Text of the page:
The first thing that Alexander St. Roivas became aware of, upon cracking open a bleary eye, was the unholy mess. Unholy in more than metaphor: eldritch texts were stacked close and piled high upon every flat surface, including upon stacks of other, less critical eldritch texts, which doubled nicely as book-stands. What bits of the floor, walls, and furniture were not mazed with bookmark-studded tomes were littered with scribbled incantatory formulae, mind-twisting diagrams drawn in many things that were not ink, and the numberless blasphemous, bizarre devices that were the tools of Alexander’s family trade. He had clawed frantically through each and every one in search of the proper response to–
–ah, yes, there was the second thing he became aware of, the bloom of the indefatigable scratching seemingly buried in the depths of his formidable brain. Like a maddened, verbigerative Horace Greeley the phantom itch could only pulse its warning in the most general of senses, go west, young St. Roivas, go west–but there was quite a lot of barbaric American wasteland to the west of Massachusetts, and Alexander cherished civilization in those rare moments in which he was allowed to enjoy it. Until he could put a name and a reason to the itch, he was not inclined to let it lead him into the wilderness. Indeed, he was barely inclined to let it bring him to leave his bed (despite thirty-some-odd years of stern self-discipline to the contrary) for, in his rage at his continuing failure, he had resorted to carefully-rationed self-medication in the form of three sturdy measures of his best Irish whisky. The drink had stilled both the itch that ravened in his mind and his own furious self-recrimination, but given that much of the rest of the night was a blur, he was now, in his waking state, aware that it might have led him into untoward behavior–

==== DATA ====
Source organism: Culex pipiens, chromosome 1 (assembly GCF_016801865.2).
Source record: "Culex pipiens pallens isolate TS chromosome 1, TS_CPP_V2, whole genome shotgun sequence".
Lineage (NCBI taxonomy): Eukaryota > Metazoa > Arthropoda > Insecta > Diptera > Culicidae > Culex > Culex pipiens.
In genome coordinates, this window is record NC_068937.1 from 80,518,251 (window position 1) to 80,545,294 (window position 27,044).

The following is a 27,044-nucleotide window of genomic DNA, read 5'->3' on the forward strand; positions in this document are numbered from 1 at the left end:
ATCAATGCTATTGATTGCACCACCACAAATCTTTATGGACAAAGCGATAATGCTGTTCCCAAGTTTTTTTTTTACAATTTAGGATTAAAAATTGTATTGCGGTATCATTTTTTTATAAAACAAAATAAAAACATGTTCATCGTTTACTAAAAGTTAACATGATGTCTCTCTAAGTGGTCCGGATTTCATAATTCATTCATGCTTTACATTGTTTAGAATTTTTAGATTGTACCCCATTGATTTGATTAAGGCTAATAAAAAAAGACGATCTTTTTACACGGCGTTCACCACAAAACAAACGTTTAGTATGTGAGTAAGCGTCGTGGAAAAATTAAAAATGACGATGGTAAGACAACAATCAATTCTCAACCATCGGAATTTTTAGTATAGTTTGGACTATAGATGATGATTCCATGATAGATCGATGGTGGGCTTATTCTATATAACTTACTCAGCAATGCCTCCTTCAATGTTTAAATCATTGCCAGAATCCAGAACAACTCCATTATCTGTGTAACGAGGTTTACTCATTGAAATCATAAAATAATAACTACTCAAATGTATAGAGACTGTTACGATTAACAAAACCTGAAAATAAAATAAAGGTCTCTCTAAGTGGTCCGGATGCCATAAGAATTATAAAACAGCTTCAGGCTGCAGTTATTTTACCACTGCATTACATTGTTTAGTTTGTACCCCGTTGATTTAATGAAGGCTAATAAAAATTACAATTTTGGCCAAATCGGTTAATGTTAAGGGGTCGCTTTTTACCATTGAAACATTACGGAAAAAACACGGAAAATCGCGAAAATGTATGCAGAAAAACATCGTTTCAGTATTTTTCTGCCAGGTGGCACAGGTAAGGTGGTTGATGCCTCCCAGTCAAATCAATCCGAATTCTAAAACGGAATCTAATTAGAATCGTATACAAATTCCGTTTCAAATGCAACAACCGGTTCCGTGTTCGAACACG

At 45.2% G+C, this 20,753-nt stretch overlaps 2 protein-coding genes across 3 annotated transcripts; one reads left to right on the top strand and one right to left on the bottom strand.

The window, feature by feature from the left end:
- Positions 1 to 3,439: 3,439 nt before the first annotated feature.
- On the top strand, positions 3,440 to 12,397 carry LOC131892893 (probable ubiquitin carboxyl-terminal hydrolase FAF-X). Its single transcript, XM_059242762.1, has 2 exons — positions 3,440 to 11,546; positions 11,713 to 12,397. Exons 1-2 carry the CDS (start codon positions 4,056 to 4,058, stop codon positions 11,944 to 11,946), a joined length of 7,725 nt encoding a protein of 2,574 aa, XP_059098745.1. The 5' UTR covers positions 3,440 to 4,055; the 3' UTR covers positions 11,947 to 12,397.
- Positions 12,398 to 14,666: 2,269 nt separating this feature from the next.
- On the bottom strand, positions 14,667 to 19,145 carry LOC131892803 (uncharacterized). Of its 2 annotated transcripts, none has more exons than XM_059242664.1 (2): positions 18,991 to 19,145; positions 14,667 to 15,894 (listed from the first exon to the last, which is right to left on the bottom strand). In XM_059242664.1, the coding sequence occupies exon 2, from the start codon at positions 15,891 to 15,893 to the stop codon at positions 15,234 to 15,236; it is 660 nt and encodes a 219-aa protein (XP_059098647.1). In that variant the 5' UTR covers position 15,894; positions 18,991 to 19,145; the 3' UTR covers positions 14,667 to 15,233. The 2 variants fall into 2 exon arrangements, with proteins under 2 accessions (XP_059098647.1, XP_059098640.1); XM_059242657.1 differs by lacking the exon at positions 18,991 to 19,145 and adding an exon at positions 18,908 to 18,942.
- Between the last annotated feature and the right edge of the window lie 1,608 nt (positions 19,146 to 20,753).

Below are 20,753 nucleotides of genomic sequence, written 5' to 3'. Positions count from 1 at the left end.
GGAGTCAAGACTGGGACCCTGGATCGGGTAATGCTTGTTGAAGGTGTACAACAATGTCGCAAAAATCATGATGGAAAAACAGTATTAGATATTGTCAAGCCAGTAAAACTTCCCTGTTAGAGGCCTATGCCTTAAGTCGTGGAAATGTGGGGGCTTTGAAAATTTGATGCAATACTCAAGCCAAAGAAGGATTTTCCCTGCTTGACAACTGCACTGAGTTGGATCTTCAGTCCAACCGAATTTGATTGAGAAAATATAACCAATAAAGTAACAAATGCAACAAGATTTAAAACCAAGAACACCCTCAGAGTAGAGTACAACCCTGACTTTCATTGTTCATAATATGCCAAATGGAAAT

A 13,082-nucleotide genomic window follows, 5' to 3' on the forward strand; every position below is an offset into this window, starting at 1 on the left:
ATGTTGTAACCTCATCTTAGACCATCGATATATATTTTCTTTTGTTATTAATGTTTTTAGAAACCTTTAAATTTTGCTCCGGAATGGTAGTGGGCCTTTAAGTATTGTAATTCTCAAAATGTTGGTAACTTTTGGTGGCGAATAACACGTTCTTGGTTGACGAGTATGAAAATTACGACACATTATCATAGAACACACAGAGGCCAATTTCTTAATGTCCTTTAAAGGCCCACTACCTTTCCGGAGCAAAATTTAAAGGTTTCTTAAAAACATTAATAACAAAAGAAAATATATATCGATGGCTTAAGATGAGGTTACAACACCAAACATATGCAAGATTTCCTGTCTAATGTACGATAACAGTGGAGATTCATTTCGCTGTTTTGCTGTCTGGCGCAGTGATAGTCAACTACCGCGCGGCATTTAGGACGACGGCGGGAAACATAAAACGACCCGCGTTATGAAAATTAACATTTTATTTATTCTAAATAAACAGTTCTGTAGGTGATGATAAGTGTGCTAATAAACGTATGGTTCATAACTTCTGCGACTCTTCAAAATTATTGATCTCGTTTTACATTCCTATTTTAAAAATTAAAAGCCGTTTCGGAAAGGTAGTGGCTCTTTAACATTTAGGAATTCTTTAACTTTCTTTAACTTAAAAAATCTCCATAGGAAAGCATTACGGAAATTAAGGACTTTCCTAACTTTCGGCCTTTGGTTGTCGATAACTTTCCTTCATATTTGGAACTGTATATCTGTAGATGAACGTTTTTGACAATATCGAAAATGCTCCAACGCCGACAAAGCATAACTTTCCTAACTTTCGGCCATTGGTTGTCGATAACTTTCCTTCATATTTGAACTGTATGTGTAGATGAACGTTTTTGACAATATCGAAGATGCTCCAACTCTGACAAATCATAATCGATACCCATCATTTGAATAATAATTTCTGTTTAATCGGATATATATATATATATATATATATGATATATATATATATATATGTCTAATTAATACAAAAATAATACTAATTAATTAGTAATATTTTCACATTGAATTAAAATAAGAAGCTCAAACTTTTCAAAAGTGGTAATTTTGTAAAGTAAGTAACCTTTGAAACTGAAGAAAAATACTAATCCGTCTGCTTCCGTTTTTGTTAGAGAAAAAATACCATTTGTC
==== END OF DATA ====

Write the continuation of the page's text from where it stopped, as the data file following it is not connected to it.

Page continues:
–as if summoned the heavy bolster beneath his head shifted and flexed, resolving itself as a particularly gross and meaty arm covered in a thick mat of fur, and Alexander St. Roivas (much to his chagrin) became aware of the third and final thing: that is to say, the hulking, unconscious presence of a second body in his bed. His disgust was at least partially aesthetic. Catching the edge of the bed in one hand Alexander made to ease himself away from the intruder, noticing as he moved that he was both completely unclothed and sore in certain suggestive places. “Blasphemous gods, not again,” he hissed under his breath.